QUESTIONS FROM THE FLOOR
Q: (Frédéric Ferret - L'Equipe) Michael and Sebastian, you are two World Champions, can you rate one another's seasons and both of you, do you think that Sebastian could become the next Michael Schumacher?
SV: I can rate many seasons by Michael, he did a lot of seasons and he obviously won the Championship seven times. Obviously he's sitting next to me, so whatever I say, he can hear as well but I don't think we have to go through all this again. You have been there for most of the time as well so I think you remember. He had very good seasons, but he also had seasons where he was in a bit of trouble and came out of it, made huge progress with the team and himself, even though he didn't win the championship.
And on the second question - yeah, I'm not his brother, he has one already. Surely, for all of us, except Michael, we will always be compared to him and left with his big footsteps or footprints, but it will be very, very difficult to catch up. Everything he achieved is quite phenomenal, so the question is not only if there will ever be a German achieving that again, the question is if there will ever again be a driver in Formula One achieving what he has done.
MS: Well, as he talked about footsteps, I think we both have similar sized shoes so it should be good.
Q: (Livio Oricchio - O Estado de Sao Paulo) To all drivers, six drivers means 25 per cent of the grid; why do you have so many German drivers in Formula One?
MS: Why? At the moment, I think the general reason is that we have a huge German industry for cars that is interested in Formula One and that in the past - not only Mercedes but other manufacturers - have invested in Formula One and have invested in young driver programs and still do. So motor sport in general is of a much higher importance than it used to be and there are lots of schools and talent scouts to find the drivers of the future. Luckily, because of this possibility there is a big mass of drivers anyway who do go-karts, do many, many kinds of categories, so we were lucky to establish the final six ones that you see at the moment here. This is part of the reason that finances and support have been given to us and the opportunities have been given. But then, why did we have, at certain moments, so many Brazilian drivers, so many Italian drivers? I think it's a sort of phase of life that you go through. Why were there more than 10 Italian drivers - I think even 12 or 14 Italian drivers when I started Formula One? Why we have almost none at the moment, apart from Jarno (and Vitantonio Liuzzi)? I don't know, whether it's just because of the financial side or whether there are other reasons or it's just coincidence.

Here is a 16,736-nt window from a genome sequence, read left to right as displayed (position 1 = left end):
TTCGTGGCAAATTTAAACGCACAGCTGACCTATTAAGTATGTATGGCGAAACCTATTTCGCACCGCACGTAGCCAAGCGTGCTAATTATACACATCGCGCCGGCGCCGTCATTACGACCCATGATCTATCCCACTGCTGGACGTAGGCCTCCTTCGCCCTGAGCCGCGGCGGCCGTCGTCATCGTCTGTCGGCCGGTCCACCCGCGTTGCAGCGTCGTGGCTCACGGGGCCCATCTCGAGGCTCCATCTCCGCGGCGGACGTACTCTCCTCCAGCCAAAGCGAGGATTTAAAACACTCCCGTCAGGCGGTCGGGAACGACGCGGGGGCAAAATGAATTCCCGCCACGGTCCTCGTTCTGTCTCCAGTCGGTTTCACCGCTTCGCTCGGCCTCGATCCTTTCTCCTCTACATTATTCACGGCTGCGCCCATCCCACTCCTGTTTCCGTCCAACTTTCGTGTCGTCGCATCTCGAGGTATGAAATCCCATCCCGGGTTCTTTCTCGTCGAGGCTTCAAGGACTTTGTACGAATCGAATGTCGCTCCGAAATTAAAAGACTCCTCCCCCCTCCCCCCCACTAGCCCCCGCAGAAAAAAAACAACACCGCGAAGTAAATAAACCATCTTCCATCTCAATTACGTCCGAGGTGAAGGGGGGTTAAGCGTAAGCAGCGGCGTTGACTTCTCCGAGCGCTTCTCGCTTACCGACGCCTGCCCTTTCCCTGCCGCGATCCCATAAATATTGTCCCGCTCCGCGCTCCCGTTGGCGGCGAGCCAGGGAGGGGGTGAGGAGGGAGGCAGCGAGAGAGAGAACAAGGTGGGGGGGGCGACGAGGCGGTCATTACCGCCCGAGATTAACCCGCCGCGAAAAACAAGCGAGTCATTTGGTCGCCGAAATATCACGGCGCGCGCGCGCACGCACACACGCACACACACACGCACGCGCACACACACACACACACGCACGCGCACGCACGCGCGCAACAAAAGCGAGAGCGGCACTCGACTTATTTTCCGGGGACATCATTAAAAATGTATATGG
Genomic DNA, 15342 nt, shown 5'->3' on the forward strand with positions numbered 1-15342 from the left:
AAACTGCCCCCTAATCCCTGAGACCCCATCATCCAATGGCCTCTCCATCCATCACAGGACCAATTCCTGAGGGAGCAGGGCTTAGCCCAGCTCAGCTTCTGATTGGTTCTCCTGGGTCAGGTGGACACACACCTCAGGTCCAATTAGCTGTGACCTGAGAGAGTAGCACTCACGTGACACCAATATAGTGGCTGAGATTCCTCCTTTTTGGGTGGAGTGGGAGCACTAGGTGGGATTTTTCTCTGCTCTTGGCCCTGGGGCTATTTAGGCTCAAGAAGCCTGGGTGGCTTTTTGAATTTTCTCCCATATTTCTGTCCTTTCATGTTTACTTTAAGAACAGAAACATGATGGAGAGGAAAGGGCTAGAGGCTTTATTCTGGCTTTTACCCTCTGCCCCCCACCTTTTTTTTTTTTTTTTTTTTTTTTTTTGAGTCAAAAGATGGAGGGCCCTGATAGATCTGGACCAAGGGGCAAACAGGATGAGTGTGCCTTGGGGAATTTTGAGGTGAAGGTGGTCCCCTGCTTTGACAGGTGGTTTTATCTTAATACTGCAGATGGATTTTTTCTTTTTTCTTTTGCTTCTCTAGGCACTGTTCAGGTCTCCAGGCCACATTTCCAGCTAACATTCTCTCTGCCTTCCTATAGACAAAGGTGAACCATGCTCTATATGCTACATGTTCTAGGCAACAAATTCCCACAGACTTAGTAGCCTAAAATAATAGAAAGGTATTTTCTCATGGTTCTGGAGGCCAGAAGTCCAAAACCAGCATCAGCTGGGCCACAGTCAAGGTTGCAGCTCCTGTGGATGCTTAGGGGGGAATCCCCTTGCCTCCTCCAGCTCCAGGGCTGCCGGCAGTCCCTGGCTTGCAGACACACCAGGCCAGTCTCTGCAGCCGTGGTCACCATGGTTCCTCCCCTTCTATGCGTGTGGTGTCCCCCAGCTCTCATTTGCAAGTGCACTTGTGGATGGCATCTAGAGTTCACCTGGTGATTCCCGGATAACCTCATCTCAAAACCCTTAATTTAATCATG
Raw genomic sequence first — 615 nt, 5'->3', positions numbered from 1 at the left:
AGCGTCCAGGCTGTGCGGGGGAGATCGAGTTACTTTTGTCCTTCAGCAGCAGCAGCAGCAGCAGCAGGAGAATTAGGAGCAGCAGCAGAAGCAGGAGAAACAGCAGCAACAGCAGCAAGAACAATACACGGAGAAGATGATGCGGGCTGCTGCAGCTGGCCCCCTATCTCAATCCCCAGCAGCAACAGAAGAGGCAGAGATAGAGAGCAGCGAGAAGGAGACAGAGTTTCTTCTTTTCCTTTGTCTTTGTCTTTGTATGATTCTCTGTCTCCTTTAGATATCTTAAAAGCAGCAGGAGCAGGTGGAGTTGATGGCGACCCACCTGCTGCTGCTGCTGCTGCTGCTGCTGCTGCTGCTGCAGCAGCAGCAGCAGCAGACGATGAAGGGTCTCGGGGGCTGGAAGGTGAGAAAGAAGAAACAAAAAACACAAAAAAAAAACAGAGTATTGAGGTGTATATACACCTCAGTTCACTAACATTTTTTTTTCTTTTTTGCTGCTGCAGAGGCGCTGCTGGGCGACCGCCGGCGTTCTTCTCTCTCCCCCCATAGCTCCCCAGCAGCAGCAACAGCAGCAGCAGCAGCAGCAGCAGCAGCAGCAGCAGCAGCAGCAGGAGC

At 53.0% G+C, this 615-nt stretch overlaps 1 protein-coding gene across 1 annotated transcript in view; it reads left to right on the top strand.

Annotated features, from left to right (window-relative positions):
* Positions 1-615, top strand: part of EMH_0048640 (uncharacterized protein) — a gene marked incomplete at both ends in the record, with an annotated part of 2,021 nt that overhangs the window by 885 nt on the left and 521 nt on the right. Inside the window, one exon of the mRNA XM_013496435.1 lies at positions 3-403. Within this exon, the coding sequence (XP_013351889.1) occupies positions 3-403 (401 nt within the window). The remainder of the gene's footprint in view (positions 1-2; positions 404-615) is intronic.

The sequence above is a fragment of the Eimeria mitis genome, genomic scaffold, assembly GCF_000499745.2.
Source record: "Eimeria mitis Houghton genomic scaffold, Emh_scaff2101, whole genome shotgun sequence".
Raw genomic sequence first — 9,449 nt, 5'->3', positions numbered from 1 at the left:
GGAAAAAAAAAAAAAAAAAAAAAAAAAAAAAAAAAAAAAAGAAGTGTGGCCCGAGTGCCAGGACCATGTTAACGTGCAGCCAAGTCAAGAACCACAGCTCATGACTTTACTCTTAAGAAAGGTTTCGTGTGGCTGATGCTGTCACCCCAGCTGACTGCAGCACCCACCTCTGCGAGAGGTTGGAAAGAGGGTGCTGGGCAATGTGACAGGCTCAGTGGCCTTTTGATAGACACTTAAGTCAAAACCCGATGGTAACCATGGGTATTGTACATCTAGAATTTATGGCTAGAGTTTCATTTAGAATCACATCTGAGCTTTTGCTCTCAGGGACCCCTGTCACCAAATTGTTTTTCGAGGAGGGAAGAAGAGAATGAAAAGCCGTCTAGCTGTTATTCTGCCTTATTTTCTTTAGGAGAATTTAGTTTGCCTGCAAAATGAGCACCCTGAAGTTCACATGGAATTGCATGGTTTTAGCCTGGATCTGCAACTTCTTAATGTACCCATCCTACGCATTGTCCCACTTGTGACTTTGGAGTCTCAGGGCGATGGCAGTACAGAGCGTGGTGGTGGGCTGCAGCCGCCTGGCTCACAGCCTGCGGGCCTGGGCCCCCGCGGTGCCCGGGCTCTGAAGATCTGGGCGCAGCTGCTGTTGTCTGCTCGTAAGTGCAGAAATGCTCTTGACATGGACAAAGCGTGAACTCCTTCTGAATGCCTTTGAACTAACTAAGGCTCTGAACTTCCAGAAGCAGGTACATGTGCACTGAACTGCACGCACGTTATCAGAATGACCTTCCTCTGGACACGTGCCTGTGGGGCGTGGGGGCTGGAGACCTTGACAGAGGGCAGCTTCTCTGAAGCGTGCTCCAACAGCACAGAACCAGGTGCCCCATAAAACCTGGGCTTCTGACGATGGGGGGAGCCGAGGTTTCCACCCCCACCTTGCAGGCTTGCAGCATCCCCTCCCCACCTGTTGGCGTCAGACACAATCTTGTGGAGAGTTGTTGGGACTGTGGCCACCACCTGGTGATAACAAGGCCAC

SV: I agree with what Michael says. In a way, it's also as he said, sometimes you have more Italian drivers, there are a lot of French drivers. At the moment we have one Italian (two), no French drivers. I think it changes naturally, but surely, I think for the future, it will be even more important, very difficult. I still believe we have great categories in Germany, giving chances to young drivers, but overall, I think motorsport becomes very expensive from an early age, so you need strong people behind you to support you so unfortunately it's no longer as open as maybe it used to be, just because you need so much money right from the start to go karting. I hope that in the future, there will be manufacturers like Michael said, or individual companies supporting young kids and giving them the chance to, one, have fun, and secondly, maybe live their dream and end up in Formula One or DTM or whatever.
NR: Surely, Michael himself is also responsible for there being so many good Germans in racing, because he's the one who gave the sport such a boom in Germany, and then there's a knock-on effect from there, that more kids want to start racing, there's more money to support them and everything.
Q: (Gary Chappell - The Daily Express) Sebastian, you probably won many fans with your impressions of other drivers on Top Gear (UK TV show) recently. How determined are you to do an impression of, say, Mark Webber and win at the Nurburgring here and claim your first home win?
SV: I think the impression I did was about what happened in the past, so it's a bit more difficult to predict what is going to happen in the future. I really enjoyed the show, it was great fun, not just the lap I did in the Reasonably Priced Car but also afterwards. Obviously I've now had two full years with Mark and am now in the third year alongside him and I still sometimes struggle to understand everything he says, whereas I get quite familiar with all the accents we have in the garage, with people from the UK, even from Ireland and I get along quite well; with Mark's accent here and there I still struggle, so it's not an easy one to copy either.
Q: (Marc Ellerich - Sport1) Mr. Schumacher, there are reports that maybe it's the last time that the Grand Prix will take place at the Nurburgring. What is your comment on that?